EViR has produced 10 guiding principles to work towards increasing the value of health-related research, which are currently being implemented for clinical studies. We are now working together on a set of principles for preclinical studies. Implementing these will lead to higher quality research, improved reporting – and ultimately the better use of resources and protection of animals and humans.

 The Cochrane-REWARD prize – 2019 nominations open
The annual Cochrane-REWARD prize recognizes good local or pilot initiatives that have the most potential to reduce research waste if scaled up globally.

Nominations for this year’s prize are open until 5 June 2019.

Thursday, March 14, 2019

The Thomas C Chalmers Award - 2018 Award Winner, Adriani Nikolakopoulou

Tue, 03/12/2019 - 11:57

The Thomas C Chalmers Award is awarded to the principal author of the best oral and the best poster presentation addressing methodological issues related to systematic reviews.

Tom Chalmers (1917-1995) was an outspoken advocate of randomised trials, whether at the bedside, at professional meetings, in class or in situations pertaining to his own life. His creativity spanned his entire career, influencing clinicians and methodologists alike. He is perhaps best known for the notion ‘randomise the first patient’, his belief that it is more ethical to randomise patients than to treat them in the absence of good evidence. In his later years, in arguably his most important work, Tom and his colleagues showed that, had information from RCTs been systematically and cumulatively synthesised, important treatments such as thrombolytic therapy for myocardial infarction would have been recognised as useful much earlier.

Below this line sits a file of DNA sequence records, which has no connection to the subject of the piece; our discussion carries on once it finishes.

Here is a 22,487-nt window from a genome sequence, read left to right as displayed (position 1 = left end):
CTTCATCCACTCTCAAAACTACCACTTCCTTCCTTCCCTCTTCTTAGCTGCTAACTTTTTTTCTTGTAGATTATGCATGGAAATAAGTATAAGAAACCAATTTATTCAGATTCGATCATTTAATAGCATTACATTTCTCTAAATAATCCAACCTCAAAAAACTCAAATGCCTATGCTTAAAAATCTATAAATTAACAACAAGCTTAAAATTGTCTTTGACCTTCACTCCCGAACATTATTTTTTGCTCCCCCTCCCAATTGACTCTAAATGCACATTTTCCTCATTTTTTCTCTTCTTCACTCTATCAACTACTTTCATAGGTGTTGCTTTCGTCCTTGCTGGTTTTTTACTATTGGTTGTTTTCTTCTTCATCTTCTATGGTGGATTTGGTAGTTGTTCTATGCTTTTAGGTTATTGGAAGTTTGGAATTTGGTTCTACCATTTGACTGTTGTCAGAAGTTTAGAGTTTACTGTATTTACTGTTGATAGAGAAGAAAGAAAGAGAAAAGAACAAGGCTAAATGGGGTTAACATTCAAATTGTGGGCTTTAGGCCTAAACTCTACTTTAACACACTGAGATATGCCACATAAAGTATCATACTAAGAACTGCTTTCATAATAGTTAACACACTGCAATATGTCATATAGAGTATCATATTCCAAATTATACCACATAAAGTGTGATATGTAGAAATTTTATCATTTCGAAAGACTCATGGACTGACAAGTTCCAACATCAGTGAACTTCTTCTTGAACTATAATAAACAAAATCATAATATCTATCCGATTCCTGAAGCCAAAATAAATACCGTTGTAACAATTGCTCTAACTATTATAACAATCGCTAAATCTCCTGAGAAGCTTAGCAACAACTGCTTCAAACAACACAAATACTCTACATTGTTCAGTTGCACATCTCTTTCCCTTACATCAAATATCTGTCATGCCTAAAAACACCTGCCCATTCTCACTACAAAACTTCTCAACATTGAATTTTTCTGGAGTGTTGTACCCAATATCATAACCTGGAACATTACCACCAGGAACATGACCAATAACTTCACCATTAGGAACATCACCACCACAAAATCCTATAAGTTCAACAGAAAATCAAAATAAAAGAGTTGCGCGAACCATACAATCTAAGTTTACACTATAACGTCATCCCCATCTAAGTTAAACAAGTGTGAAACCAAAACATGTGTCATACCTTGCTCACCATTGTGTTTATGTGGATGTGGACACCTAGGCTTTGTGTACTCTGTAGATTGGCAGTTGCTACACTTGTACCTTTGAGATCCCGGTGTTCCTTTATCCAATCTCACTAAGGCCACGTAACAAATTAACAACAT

For more information on the prize eligibilty and criteria, visit the Colloquium Prize page. The call for abstracts is open and the deadline for submission is 12 April 2019. Abstracts for oral presentations and posters are invited in areas relevant to the work of Cochrane as well as evidence-based practice, policy, methodology, and advocacy.

In 2018, the winner of best short oral presentation winner was Adriani Nikolakopoulou  for 'The emerging evidence synthesis tools: actively living network meta-analysis'. We spoke to Adriani on what winning the Thomas C Chalmers Award 2018 has meant to her.

"I work as a post-doctoral researcher in the Evidence Synthesis Methods group at the Institute of Social and Preventive Medicine (ISPM) of the University of Bern.

Cochrane’s mission and the life of Thomas C Chalmers are a big inspiration to me and I consider an honour to be able to associate my work with them.

Developing methodology for systematic reviews is a key aspect of my work. Thus, an award for the best oral presentation addressing methodological issues related to systematic reviews seemed like a good fit. Moreover, as an early career researcher, I consider any means to help dissemination of your research to be very important. The process involved in applying for the award was as easy as indicating that you consider yourself eligible for the Thomas C Chalmers Award when submitting an abstract for the Colloquium.

In my presentation, I described the concept of an actively living network meta-analysis, which combines ideas of living systematic reviews, network meta-analysis and evidence-based sample size calculations. Winning the award for this piece of work constitutes a recognition of the potential usefulness and importance of such a framework.

Although it is not that long ago since I was awarded, so I was not able to experience benefits career-wise, I am certain that the award will strengthen significantly future applications for grants and academic positions. Moreover, winning the Award had a huge impact on my moral. The experience was very motivating, and I came out of it with more confidence and sense of responsibility.